Now, I’m recovering from shoulder replacement surgery, and this isn’t easy either. More than ever, I have to start where I am each day with a right shoulder that’s slowly healing and with tough rehab exercises I must do to regain full use of my right arm.

2. Take refuge in the universal law of impermanence.

Seeing the ever-changing nature of life helps us maintain that "mental calmness and evenness of temper" that characterize equanimity. I like to use weather as a metaphor. I think of physical symptoms and stressful thoughts and emotions as being as changeable as the weather. They blow in and blow out like the wind. Better weather may be just around the corner.

I also like to think of waves on the ocean (this comes from my years as a surfer!). Waves rise and waves fall. Instead of going rigid in the face of them, I try to calmly and steadily ride their ups and downs.

I take refuge in the ever-changing nature of life because seeing life as in flux all the time helps me not to identify with particular symptoms, thoughts, or emotions as permanent reflections of who I am. Seeing that I am not just pain, that I am not just frustration, that I am not just sadness, helps me calmly wait for things to change…as they inevitably will.

3. Take baby steps in the direction of equanimity.

Here’s a quotation from the Thai forest monk Achaan Chah from his book A Still Forest Pool. I'd committed it to memory before I got sick:

If you let go a little, you will have a little peace. If you let go a lot, you will have a lot of peace. If you let go completely, you will know complete peace and freedom. Your struggles with the world will have come to an end.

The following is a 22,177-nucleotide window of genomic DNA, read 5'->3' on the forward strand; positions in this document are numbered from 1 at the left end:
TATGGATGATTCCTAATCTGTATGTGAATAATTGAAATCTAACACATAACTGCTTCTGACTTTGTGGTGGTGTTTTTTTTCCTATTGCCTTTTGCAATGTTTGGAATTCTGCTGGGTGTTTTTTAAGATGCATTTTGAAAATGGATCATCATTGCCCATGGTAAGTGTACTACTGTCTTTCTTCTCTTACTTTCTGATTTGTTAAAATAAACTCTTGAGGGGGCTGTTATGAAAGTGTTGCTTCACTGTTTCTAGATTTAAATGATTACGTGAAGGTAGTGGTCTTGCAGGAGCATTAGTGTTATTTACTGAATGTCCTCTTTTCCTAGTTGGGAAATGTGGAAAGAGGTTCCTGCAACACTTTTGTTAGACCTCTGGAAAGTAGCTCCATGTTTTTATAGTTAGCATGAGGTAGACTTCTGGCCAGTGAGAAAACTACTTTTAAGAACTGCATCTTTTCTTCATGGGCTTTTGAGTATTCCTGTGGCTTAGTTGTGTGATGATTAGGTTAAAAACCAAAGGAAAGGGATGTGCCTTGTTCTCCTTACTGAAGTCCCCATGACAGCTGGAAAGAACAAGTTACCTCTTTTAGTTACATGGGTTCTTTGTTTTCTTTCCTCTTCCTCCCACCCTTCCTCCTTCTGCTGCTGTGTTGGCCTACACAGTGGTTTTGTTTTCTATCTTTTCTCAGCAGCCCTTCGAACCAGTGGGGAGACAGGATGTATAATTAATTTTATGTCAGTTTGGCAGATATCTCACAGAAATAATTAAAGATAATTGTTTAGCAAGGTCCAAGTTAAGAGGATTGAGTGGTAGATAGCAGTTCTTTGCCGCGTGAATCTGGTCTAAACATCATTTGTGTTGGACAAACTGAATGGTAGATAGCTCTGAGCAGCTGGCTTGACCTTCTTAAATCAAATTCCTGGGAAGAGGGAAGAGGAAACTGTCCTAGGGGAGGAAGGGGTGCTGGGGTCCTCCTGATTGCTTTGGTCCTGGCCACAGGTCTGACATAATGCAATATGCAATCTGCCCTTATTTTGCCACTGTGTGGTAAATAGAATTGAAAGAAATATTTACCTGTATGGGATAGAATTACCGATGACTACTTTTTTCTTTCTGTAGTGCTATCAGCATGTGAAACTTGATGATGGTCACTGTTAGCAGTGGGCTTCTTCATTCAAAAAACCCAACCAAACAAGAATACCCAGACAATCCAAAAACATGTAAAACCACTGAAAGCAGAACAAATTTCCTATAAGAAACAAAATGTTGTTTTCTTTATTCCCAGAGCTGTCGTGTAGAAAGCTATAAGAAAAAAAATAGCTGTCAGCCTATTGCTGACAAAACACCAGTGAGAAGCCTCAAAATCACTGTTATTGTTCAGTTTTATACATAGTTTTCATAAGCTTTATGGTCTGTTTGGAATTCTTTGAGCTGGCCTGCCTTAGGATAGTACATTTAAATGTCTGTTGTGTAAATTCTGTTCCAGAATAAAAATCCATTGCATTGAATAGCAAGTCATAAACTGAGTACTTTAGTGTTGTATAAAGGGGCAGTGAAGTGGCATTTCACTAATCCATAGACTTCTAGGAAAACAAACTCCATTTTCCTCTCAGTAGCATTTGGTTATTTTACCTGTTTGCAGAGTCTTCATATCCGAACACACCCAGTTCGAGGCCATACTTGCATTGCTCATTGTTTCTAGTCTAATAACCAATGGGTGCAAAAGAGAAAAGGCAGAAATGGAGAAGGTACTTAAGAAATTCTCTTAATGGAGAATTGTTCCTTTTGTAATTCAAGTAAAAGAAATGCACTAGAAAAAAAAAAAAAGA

Treat this quotation as a suggested equanimity practice, not as an order. Ordering yourself to let go just gives rise to aversion. If I can't let go a lot, I let go a little. I can almost always nudge my mind a bit toward letting go of that longing for my life to be other than it is.

And if I can't let go even a little, with compassion for myself, I let it be until I'm rescued by the universal law of impermanence and things change, so I can let go a little. Each baby step makes it easier to take the next one.

Returning to Achaan Chah's words, his phrase "complete peace and freedom," to me, means not being dissatisfied in any way with the circumstances of my life. Imagine feeling that way, even for a moment. Simply imagining it gladdens my heart.

If I could rest in equanimity in this way, I'm certain that my "struggles with the world will have come to an end." (On this score, I'm definitely a work in progress!)

May you all experience the peace of equanimity—even for a few moments.

Note: The theme of this article is expanded on in Chapter 18 ("Equanimity: Fully Engaging This Life as It Is") of my book, How to Wake Up: A Buddhist-Inspired Guide to Navigating Joy and Sorrow.

You might also find this helpful: What I Won't Forget Should I Regain My Health.